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March 2023

Swallowing Awareness Day

By Adult Swallowing, Uncategorised No Comments

Did you know that humans swallow between 500-700 times a day, around 3 times an hour when sleeping and once per minute while awake? Swallowing is a reflex that happens from infancy all the way through to the end of our lives. However, around 1 million Australians have difficulty swallowing (a condition known as dysphagia). Despite this high prevalence, the knowledge of dysphagia, including its cause and impact, are not known by much of the population. Swallowing Awareness Day is held each year on the 16th March and is a good opportunity to reflect on a reflex that we do not think about, until it becomes a problem.

For many of us, food is a vital part of our lives. We need to eat and drink to sustain our bodies, to provide us with energy and nutrients but also to celebrate important cultural events with our friends and families. Dysphagia impacts sufferers significantly and can lead to a person becoming malnourished or isolated due to the fear of choking or coughing while eating or drinking.

Dysphagia can cause difficulties with chewing (the oral phase), swallowing (the pharyngeal phase) or with food entering the stomach (the oesophageal phase). Speech Pathologists generally focus on the Oral and Pharyngeal phases however we are learning more and more about the interaction of the Oesophageal Phase on our swallowing, particularly the effect of reflux.

How Do I Know If I Need a Swallowing Assessment?

Swallowing difficulties can start at any stage of life and for a variety of reasons. If you experience any of the following, a swallowing assessment is recommended:

  • Recurrent chest infections
    • These can be caused by food or fluid entering your airways and becoming infected.
  • Choking incidents
    • These can be caused by food or fluid blocking your airways and can be traumatic.
  • Coughing when eating or drinking.
    • This can be caused by food or fluid entering your airways and is the body’s natural reaction to ejecting matter out of your lungs. This can be extremely unpleasant and embarrassing, particularly when eating in public or with friends.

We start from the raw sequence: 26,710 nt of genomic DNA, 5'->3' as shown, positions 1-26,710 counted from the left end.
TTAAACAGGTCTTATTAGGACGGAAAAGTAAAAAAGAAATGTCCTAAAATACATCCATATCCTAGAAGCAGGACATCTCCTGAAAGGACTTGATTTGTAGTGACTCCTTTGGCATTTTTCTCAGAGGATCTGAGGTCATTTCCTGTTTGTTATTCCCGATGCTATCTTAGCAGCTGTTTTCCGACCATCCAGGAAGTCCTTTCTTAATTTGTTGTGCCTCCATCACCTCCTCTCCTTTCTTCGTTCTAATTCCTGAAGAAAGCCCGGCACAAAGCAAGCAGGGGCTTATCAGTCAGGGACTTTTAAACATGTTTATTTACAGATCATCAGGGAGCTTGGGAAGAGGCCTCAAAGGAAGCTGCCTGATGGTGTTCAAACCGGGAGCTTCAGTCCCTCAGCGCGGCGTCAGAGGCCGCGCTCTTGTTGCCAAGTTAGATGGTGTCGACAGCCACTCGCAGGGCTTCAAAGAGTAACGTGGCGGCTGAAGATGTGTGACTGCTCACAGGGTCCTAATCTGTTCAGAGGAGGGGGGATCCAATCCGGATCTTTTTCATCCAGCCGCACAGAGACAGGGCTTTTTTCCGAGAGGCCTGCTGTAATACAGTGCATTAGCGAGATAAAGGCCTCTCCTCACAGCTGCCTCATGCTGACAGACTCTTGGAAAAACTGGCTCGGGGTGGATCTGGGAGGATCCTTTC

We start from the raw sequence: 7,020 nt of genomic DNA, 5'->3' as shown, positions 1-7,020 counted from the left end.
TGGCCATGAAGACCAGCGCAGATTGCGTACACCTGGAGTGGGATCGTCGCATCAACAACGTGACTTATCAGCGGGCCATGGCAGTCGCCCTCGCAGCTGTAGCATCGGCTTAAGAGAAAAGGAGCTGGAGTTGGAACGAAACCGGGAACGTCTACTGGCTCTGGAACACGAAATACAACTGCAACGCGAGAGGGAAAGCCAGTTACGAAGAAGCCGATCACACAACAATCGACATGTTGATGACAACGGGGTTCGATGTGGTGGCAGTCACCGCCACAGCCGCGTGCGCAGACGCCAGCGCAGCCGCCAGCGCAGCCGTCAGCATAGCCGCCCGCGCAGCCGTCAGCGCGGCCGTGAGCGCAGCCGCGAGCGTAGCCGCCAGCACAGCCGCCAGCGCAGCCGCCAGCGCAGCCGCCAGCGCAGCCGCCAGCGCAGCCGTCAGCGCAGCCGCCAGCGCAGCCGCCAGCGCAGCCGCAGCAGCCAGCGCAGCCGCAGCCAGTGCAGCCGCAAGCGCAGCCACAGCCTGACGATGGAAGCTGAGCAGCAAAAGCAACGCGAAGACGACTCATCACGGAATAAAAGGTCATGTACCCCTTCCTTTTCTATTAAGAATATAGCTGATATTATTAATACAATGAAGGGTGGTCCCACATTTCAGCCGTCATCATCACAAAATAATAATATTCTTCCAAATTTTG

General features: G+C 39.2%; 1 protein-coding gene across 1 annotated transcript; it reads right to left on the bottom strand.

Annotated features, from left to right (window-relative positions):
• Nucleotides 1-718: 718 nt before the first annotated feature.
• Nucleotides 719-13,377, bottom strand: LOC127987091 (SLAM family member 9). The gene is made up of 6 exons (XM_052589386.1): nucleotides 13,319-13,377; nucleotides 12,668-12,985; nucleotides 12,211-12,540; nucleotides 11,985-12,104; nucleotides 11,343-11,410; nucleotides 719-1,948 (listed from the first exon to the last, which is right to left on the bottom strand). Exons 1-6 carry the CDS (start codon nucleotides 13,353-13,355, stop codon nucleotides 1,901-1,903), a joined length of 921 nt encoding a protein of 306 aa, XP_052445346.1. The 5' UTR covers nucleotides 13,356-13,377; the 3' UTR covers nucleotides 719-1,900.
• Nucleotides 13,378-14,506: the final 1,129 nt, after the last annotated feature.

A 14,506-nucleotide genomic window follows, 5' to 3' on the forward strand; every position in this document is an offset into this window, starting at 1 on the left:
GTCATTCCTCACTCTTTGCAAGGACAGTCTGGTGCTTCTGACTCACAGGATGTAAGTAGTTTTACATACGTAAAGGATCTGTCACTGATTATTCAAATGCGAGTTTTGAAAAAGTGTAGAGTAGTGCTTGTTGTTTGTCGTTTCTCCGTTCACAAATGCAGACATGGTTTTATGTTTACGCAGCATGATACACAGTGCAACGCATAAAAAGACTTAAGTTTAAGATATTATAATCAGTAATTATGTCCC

• Coughing can also be caused by reflux when eating or drinking.
  • Modifying your diet to avoid coughing or choking.
    • Have you had an incident previously and now avoid that food and all similar textures? It might be time for a swallowing assessment!
  • Unplanned weight loss.
    • You may not be receiving the right level of nutrition as a result of the above. You would benefit from a swallowing assessment and consultation with a Dietitian.

How We Can Help

Our primary goal at HDST is to allow you to continue eating and drinking the food and drinks that you love as safely as possible and for as long as possible. We do this by:

  • Assessing the function of your cranial nerves. We do this by observing movements of the muscles of your face and throat, also known as an Oral Motor Assessment.
  • Observing you while you eat and drink your own foods. This can happen at our clinic or at your home.
    • Sometimes, this assessment may not give us enough information about what is happening when you eat and drink. You will be referred onto a Speech Pathologist who works in a hospital for an instrumental assessment, known as a Videofluoroscopic Swallow Study.
  • Trialling strategies that may assist you in increasing the safety of your eating and drinking. This may include taking single sips of fluid, having smaller mouthfuls or keeping your chin down while swallowing.
  • Changing your environment. This may include turning off the TV and eliminating distractions.
  • Modifying your food and fluids. Sometimes, the above strategies may not be sufficient to allow you to keep eating and drinking safely and the texture of your food and fluids may need to be changed. We use this as a last resort at HDST and only recommend this in collaboration with you, your family and your doctor.

I Have Further Questions and Would Like Assistance

Feel free to get in touch with our clinic at any stage by visiting

Written for Swallowing Awareness Day 2023 by Caitlin Chaney